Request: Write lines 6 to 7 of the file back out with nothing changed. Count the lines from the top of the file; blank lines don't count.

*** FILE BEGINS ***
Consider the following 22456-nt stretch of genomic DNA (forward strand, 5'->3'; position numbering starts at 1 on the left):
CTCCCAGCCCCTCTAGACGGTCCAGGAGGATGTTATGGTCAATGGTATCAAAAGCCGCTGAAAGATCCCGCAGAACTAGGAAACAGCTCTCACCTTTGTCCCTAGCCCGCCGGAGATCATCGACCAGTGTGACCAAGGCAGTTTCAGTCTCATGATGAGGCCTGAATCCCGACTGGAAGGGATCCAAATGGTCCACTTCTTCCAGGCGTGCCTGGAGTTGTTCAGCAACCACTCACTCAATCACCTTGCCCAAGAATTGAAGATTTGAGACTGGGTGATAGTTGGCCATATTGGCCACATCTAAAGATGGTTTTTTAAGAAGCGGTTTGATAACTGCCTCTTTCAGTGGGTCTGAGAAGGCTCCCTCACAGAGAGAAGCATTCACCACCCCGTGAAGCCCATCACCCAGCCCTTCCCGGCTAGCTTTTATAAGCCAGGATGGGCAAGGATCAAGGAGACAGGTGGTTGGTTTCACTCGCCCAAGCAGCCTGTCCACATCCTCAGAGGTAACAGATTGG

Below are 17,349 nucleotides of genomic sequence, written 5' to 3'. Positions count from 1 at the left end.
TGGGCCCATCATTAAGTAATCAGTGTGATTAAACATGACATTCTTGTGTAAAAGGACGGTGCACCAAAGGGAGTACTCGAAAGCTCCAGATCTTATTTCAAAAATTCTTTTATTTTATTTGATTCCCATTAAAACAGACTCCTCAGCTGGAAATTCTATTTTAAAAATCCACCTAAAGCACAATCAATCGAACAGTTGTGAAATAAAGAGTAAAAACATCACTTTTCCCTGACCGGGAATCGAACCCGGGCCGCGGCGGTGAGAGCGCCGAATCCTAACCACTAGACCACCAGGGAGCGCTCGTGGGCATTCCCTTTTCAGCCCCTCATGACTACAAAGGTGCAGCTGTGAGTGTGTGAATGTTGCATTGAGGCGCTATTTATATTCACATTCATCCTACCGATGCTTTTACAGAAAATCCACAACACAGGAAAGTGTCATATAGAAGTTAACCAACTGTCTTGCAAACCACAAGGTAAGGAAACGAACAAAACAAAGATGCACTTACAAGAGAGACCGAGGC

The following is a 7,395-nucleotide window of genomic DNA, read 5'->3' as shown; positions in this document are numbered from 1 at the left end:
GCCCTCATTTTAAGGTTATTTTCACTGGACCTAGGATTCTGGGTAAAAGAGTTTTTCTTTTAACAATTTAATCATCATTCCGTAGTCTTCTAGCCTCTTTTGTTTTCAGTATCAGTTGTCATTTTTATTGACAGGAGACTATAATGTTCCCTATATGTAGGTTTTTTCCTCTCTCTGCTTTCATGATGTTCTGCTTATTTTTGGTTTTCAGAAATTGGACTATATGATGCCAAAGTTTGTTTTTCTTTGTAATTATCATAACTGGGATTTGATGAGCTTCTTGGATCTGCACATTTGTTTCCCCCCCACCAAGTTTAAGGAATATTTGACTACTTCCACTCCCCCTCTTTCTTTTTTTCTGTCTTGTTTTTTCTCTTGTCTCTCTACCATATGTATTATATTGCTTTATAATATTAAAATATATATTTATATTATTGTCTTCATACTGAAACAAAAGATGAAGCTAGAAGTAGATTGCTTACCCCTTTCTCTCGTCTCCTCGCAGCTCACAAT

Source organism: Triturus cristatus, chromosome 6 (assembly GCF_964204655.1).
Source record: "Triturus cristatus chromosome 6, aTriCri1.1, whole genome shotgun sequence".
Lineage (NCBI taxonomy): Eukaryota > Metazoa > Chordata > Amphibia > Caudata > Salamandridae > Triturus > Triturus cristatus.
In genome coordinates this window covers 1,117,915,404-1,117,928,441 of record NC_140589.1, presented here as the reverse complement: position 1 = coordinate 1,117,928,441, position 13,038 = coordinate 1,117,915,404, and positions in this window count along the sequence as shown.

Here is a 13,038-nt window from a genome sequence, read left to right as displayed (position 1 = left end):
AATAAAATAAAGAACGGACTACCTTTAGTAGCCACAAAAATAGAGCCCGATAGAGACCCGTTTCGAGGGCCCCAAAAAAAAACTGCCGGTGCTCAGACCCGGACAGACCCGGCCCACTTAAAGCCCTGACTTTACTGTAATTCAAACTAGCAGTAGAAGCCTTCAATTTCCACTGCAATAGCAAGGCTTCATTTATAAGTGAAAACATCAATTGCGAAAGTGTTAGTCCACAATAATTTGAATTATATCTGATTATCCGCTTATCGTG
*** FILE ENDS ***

GCCCTCATTTTAAGGTTATTTTCACTGGACCTAGGATTCTGGGTAAAAGAGTTTTTCTTTTAACAATTTAATCATCATTCCGTAGTCTTCTAGCCTCTTTTGTTTTCAGTATCAGTTGTCATTTTTATTGACAGGAGACTATAATGTTCCCTATATGTAGGTTTTTTCCTCTCTCTGCTTTCATGATGTTCTGCTTATTTTTGGTTTTCAGAAATTGGACTATATGATGCCAAAGTTTGTTTTTCTTTGTAATTATCATAACTGGGATTTGATGAGCTTCTTGGATCTGCACATTTGTTTCCCCCCCACCAAGTTTAAGGAATATTTGACTACTTCCACTCCCCCTCTTTCTTTTTTTCTGTCTTGTTTTTTCTCTTGTCTCTCTACCATATGTATTATATTGCTTTATAATATTAAAATATATATTTATATTATTGTCTTCATACTGAAACAAAAGATGAAGCTAGAAGTAGATTGCTTACCCCTTTCTCTCGTCTCCTCGCAGCTCACAAT

Source organism: Triturus cristatus, chromosome 6 (assembly GCF_964204655.1).